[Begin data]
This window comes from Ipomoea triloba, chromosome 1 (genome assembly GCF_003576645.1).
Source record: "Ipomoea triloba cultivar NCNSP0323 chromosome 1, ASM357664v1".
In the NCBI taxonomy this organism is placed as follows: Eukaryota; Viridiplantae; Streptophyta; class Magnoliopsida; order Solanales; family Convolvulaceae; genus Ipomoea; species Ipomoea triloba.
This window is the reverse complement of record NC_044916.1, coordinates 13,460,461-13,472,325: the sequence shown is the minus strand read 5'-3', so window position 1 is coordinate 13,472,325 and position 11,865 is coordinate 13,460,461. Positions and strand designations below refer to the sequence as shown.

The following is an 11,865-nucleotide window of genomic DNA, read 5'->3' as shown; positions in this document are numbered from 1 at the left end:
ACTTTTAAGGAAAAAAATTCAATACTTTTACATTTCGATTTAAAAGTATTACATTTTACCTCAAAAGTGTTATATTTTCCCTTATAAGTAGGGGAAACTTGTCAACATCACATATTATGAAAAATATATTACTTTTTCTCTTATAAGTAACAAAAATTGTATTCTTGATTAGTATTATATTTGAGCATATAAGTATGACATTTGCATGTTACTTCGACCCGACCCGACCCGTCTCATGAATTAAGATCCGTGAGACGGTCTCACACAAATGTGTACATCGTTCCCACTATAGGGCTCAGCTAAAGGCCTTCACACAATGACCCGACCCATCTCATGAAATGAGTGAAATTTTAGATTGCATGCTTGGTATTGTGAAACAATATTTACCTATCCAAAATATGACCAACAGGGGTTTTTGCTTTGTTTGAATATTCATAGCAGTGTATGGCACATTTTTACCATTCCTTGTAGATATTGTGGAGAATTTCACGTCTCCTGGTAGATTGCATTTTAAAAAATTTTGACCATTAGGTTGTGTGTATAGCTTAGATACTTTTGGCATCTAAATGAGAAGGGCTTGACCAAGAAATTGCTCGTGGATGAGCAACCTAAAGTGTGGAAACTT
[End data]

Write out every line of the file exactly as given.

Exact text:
This window comes from Ipomoea triloba, chromosome 1 (genome assembly GCF_003576645.1).
Source record: "Ipomoea triloba cultivar NCNSP0323 chromosome 1, ASM357664v1".
In the NCBI taxonomy this organism is placed as follows: Eukaryota; Viridiplantae; Streptophyta; class Magnoliopsida; order Solanales; family Convolvulaceae; genus Ipomoea; species Ipomoea triloba.
This window is the reverse complement of record NC_044916.1, coordinates 13,460,461-13,472,325: the sequence shown is the minus strand read 5'-3', so window position 1 is coordinate 13,472,325 and position 11,865 is coordinate 13,460,461. Positions and strand designations below refer to the sequence as shown.

The following is an 11,865-nucleotide window of genomic DNA, read 5'->3' as shown; positions in this document are numbered from 1 at the left end:
ACTTTTAAGGAAAAAAATTCAATACTTTTACATTTCGATTTAAAAGTATTACATTTTACCTCAAAAGTGTTATATTTTCCCTTATAAGTAGGGGAAACTTGTCAACATCACATATTATGAAAAATATATTACTTTTTCTCTTATAAGTAACAAAAATTGTATTCTTGATTAGTATTATATTTGAGCATATAAGTATGACATTTGCATGTTACTTCGACCCGACCCGACCCGTCTCATGAATTAAGATCCGTGAGACGGTCTCACACAAATGTGTACATCGTTCCCACTATAGGGCTCAGCTAAAGGCCTTCACACAATGACCCGACCCATCTCATGAAATGAGTGAAATTTTAGATTGCATGCTTGGTATTGTGAAACAATATTTACCTATCCAAAATATGACCAACAGGGGTTTTTGCTTTGTTTGAATATTCATAGCAGTGTATGGCACATTTTTACCATTCCTTGTAGATATTGTGGAGAATTTCACGTCTCCTGGTAGATTGCATTTTAAAAAATTTTGACCATTAGGTTGTGTGTATAGCTTAGATACTTTTGGCATCTAAATGAGAAGGGCTTGACCAAGAAATTGCTCGTGGATGAGCAACCTAAAGTGTGGAAACTT